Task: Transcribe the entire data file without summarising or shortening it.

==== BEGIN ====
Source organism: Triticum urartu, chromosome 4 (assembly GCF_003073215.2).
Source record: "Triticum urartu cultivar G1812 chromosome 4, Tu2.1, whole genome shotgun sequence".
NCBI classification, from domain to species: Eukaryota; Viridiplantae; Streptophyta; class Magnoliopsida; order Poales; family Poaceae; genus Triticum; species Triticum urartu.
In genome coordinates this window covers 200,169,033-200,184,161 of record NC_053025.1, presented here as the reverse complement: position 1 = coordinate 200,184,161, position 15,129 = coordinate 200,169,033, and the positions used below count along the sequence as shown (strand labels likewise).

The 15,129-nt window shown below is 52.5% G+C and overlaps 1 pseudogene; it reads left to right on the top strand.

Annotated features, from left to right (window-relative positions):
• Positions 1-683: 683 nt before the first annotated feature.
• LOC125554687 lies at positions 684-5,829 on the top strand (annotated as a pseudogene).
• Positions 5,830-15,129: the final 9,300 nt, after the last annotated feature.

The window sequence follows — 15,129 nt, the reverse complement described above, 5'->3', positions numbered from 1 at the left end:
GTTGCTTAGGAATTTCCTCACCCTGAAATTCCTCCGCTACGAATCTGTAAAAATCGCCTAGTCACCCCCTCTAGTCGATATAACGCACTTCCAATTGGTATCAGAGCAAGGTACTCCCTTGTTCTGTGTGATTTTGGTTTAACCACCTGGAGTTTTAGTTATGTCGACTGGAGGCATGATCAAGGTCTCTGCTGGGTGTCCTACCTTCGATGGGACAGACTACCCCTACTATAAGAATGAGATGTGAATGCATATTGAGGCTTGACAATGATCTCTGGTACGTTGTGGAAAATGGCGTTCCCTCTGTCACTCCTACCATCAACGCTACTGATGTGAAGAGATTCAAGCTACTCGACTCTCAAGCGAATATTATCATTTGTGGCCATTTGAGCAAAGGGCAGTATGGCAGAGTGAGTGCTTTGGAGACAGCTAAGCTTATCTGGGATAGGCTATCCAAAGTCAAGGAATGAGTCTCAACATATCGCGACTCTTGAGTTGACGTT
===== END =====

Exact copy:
Source organism: Triticum urartu, chromosome 4 (assembly GCF_003073215.2).
Source record: "Triticum urartu cultivar G1812 chromosome 4, Tu2.1, whole genome shotgun sequence".
NCBI classification, from domain to species: Eukaryota; Viridiplantae; Streptophyta; class Magnoliopsida; order Poales; family Poaceae; genus Triticum; species Triticum urartu.
In genome coordinates this window covers 200,169,033-200,184,161 of record NC_053025.1, presented here as the reverse complement: position 1 = coordinate 200,184,161, position 15,129 = coordinate 200,169,033, and the positions used below count along the sequence as shown (strand labels likewise).

The 15,129-nt window shown below is 52.5% G+C and overlaps 1 pseudogene; it reads left to right on the top strand.

Annotated features, from left to right (window-relative positions):
• Positions 1-683: 683 nt before the first annotated feature.
• LOC125554687 lies at positions 684-5,829 on the top strand (annotated as a pseudogene).
• Positions 5,830-15,129: the final 9,300 nt, after the last annotated feature.

The window sequence follows — 15,129 nt, the reverse complement described above, 5'->3', positions numbered from 1 at the left end:
GTTGCTTAGGAATTTCCTCACCCTGAAATTCCTCCGCTACGAATCTGTAAAAATCGCCTAGTCACCCCCTCTAGTCGATATAACGCACTTCCAATTGGTATCAGAGCAAGGTACTCCCTTGTTCTGTGTGATTTTGGTTTAACCACCTGGAGTTTTAGTTATGTCGACTGGAGGCATGATCAAGGTCTCTGCTGGGTGTCCTACCTTCGATGGGACAGACTACCCCTACTATAAGAATGAGATGTGAATGCATATTGAGGCTTGACAATGATCTCTGGTACGTTGTGGAAAATGGCGTTCCCTCTGTCACTCCTACCATCAACGCTACTGATGTGAAGAGATTCAAGCTACTCGACTCTCAAGCGAATATTATCATTTGTGGCCATTTGAGCAAAGGGCAGTATGGCAGAGTGAGTGCTTTGGAGACAGCTAAGCTTATCTGGGATAGGCTATCCAAAGTCAAGGAATGAGTCTCAACATATCGCGACTCTTGAGTTGACGTT